Study of Consumers' Expectations and Perceptions with Regard to Eco-products in Relation to Their Commitment to Sustainable Consumption
|Published online: June 25, 2014
Sustainable consumption enables the development of eco-friendly production and consumption patterns. This alternative to traditional consumption has become a choice—even a lifestyle—for a rising number of people who question the ecological and ethical qualities of the consumer goods they buy. As the demand and supply of eco-friendly products grow, it is relevant to understand people’s expectations and perceptions of eco-friendly products in relation to their commitment to sustainable consumption. Twenty-seven participants responded to a multiple-choice questionnaire, evaluating their commitment to sustainable consumption. The level of commitment was ranked either as “low to medium” or “medium to strong.” Respondents were then invited to complete an individual semi-directed interview. Those initial findings show that the current eco-friendly products supply does not really meet the respective perceptions and expectations of the two profiles. In this regard, the present study identifies specific characteristics for each group in order to support the diversification of the green market.
||Sustainable Consumption, Eco-friendly Product, Green Market, Sustainable Design
The International Journal of Design in Society, Volume 7, Issue 4, August 2014, pp.13-23.
Article: Print (Spiral Bound).
Published online: June 25, 2014 (Article: Electronic (PDF File; 283.945KB)).
Assistant Professor, École de Design Industriel, Faculté de l'Aménagement, Université de Montréal, Montréal, Quebec, Canada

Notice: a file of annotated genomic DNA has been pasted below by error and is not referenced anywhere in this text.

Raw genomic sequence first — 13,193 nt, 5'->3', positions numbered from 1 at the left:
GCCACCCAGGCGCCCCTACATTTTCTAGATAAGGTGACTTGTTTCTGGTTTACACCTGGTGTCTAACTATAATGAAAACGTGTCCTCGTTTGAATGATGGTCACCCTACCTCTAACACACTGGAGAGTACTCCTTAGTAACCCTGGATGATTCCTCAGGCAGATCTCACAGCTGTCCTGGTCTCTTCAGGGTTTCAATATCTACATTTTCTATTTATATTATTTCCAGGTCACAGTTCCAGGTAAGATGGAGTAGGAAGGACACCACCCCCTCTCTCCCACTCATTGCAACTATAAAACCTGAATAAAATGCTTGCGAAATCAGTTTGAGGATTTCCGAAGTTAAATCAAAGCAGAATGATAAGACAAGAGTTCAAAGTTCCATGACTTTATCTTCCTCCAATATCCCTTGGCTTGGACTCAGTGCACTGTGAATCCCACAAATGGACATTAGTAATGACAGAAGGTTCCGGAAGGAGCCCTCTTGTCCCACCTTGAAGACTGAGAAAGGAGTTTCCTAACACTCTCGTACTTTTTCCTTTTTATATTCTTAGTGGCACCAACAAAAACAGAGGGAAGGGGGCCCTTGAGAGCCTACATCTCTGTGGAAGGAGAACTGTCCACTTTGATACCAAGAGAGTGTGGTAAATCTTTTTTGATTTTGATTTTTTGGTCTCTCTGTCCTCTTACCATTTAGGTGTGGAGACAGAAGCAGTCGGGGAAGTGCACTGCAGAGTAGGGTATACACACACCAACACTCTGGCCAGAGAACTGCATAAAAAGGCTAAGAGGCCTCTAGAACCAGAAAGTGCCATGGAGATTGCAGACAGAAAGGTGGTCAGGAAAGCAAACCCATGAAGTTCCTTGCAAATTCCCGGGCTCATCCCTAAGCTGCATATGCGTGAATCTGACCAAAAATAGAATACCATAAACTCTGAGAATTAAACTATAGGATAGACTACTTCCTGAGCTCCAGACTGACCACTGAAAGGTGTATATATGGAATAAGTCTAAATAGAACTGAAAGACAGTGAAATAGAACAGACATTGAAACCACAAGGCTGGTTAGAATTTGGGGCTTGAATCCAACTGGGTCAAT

Anne Marchand is a product design professor at the Université de Montréal. She holds a PhD in environmental design from the University of Calgary (2008). Her research interests include issues related to sustainable consumption, alternative visual and material cultures, localization in the design and production of goods, and research-through-design as a valid scientific research method. She is also conducting action-research projects with First Nations communities in Quebec, Canada, to support cultural, economical and social empowerment through the creation of contemporary products.
Ph.D Candidate, École de Design Industriel, Faculté de l'Aménagement, Université de Montréal, Montreal, Québec, Canada
Claudia Déméné is a Ph.D candidate in environmental design at the Université de Montréal (Canada). She holds a professional master’s degree in environmental management and sustainable development (2008) from Université de technologie de Troyes (France). Her main research areas include the product life cycle thinking (use phase), and the issue related to lifespan of consumer goods such as the electronic products. Her works focus on the different forms of obsolescence and the relationship between users and items. She also collaborates on research projects focusing on the consumer behaviour in relation to responsible consumption.
Ph.D. Student, School of Industrial Design, Faculté de l'aménagement, Université de Montréal, Montréal, Québec, Canada
Mario Patenaude is a Ph.D. student in environmental design at the Université de Montréal (Canada). He holds an undergraduate degree in industrial design and a master's degree in environmental design from Université de Montréal. His ecodesign profile structure his main research area that is ecological construction. Specifically, he is interested in the use phase of residential space, both from the user’s point of view and the perspective of environmental impacts. He also collaborates on research projects focusing on ecological housing as well as on consumer behaviour in relation to responsible consumption.